Many marketers don’t establish KPIs (Key Performance Indicators) or success metrics for their social referral marketing platform the first year. They say, “they didn’t know what to expect.” So, we decided to give them a list of metrics to help establish a performance baseline they can build on every year.
The metrics are derived from three sources: event objectives (for example, host a profitable event), marketer objectives (reach specific attendance goals) and the capabilities of a social referral marketing platform. Here are some general data points to consider:
Revenue (paid registrations that result from social referrals) is important if the purpose of implementing a social referral marketing platform (SRMP) is to increase paid registrations. It’s also an important number for calculating the return on investment in an SRMP.
Verified attendance (the number or percentage of people who register for the event based on a referral) is a crucial metric for all events, but particularly free-to-attend events that typically post higher no-show rates than paid events.
Many events have price tiers; expo hall passes are free, but conference registrations require payment. Measuring conversions from free-to-attend to paid attendance from social referrals helps organizers understand the impact of social referrals on revenue.
Advocacy, as measured by the number or percentage of registrants who refer the event to a colleague, is a significant indicator of the health of the event. A very low advocacy rate can signal a weak event—one about which registrants aren’t confident. It’s also a data point that could trigger further investigation. Think, for instance, about what it might mean if a large number of registrants made referrals, but they didn’t lead to registrations and vice versa.
The percentage of total event registrations attributable to social referrals is the ultimate indicator of the value of a social referral marketing platform. It’s also a starting point. If this metric is low, it could mean that the referral opportunity at registration should have been clearer, organizers should have reminded registrants to make referrals several times post-registration or incentives to refer colleagues might be helpful.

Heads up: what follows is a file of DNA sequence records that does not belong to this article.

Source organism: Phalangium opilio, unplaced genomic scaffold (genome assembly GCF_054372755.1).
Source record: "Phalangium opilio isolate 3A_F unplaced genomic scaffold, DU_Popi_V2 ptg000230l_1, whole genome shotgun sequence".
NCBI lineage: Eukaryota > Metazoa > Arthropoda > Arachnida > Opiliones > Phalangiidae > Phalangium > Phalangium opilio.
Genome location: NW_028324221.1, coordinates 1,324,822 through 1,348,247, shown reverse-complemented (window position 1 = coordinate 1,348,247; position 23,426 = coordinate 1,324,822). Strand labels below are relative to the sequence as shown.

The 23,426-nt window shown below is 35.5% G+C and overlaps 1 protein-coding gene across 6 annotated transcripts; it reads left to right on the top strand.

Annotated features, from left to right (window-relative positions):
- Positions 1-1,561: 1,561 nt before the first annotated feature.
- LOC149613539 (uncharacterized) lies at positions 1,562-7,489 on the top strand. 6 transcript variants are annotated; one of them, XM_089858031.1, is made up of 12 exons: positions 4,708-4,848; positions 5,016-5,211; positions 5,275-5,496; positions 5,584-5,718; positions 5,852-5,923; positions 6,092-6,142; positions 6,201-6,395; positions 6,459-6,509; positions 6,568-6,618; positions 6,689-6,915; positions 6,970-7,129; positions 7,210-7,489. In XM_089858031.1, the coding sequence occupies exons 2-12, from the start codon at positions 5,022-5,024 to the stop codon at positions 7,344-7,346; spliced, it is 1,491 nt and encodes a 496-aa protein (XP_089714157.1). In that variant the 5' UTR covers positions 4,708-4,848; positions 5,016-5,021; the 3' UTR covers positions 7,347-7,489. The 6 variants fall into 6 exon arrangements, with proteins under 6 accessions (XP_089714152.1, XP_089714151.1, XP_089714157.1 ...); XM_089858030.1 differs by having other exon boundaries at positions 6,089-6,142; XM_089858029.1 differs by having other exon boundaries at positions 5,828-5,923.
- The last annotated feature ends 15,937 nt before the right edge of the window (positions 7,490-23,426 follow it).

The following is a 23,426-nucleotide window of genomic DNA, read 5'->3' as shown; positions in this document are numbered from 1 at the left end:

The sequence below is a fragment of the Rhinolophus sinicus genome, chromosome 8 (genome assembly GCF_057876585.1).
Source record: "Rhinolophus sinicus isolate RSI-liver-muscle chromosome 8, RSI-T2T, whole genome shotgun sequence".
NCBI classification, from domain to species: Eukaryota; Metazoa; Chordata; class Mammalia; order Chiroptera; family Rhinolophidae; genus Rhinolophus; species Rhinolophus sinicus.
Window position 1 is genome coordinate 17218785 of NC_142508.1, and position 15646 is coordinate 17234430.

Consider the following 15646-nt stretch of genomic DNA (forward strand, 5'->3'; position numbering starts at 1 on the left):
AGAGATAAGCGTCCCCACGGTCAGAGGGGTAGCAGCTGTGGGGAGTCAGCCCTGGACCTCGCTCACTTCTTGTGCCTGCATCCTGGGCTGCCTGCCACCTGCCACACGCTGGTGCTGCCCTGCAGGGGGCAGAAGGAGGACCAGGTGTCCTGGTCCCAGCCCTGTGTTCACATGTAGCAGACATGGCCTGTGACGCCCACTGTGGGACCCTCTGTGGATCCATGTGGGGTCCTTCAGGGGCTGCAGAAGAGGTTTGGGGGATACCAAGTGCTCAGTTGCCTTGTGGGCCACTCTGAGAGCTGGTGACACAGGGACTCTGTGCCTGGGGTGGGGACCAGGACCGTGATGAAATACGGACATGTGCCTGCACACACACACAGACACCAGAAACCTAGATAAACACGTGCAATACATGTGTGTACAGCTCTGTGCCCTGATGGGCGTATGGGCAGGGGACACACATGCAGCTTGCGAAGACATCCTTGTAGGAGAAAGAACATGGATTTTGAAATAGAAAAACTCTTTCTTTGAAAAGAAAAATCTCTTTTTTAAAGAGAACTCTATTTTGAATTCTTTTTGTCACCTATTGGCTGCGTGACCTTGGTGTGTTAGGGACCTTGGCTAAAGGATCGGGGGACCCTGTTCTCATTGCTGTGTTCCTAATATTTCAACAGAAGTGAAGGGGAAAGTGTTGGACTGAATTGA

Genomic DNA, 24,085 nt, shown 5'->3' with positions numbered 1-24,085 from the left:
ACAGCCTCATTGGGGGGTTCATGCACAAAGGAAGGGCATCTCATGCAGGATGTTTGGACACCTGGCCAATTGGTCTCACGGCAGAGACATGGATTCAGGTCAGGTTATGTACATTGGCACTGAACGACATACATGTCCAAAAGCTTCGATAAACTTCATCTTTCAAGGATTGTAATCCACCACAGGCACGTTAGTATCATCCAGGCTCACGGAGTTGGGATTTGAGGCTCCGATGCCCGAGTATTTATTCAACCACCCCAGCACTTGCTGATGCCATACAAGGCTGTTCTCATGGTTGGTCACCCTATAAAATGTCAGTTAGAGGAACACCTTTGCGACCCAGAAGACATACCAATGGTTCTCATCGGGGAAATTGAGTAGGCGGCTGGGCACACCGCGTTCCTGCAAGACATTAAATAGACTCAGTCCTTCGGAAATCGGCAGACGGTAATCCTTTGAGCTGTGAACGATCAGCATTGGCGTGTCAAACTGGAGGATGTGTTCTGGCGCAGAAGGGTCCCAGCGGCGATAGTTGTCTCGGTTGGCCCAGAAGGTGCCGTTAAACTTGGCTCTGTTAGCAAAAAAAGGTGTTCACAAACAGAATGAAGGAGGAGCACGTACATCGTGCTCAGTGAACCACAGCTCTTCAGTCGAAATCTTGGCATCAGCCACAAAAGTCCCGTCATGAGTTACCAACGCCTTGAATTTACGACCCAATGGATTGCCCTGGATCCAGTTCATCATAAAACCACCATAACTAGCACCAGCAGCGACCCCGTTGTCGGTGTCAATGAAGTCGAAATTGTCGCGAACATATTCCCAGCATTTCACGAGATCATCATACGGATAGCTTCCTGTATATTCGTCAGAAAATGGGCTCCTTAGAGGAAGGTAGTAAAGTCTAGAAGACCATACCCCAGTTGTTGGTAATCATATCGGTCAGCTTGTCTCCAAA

Organizers can leverage Influencers—the specific individuals responsible for driving the most registrations through their referrals—to boost registrations by encouraging them (maybe even rewarding them) during the registration cycle.
The number or percentage of net NEW registrants based on social referrals is a significant measurement to make. While an increase in total registrations is a laudable goal, increasing the number of previously unknown registrants is critical for growing the event.
Measuring the increase of net NEW registrants is an important metric for one event, but tracking the lifetime value of net NEW registrants–a measure of the value attendees bring to the organization or association in subsequent years–impacts organizers for the long term.
Referral Sources, such as email, Facebook, LinkedIn, WhatsApp or Twitter can tell marketers which channels their audience members trust for reaching their social networks. It’s often assumed that social referral platforms convert more effectively using social media platforms. In fact, most successful conversions occur using email and share links (unique referral tracking codes) embedded in Slack, Skype and other communication platforms.
The beauty of digital marketing is that these data byproducts can be sliced and diced in many ways to prove the effectiveness of a channel and provide clues about how to boost its future performance. If you’d like to talk more about using these metrics, deploying a social referral marketing platform or learning more about how our customers perform on these KPIs, schedule a demo or contact us with your specific questions.
BONUS: You can learn about social referral marketing platforms in this new white paper. Download it here.
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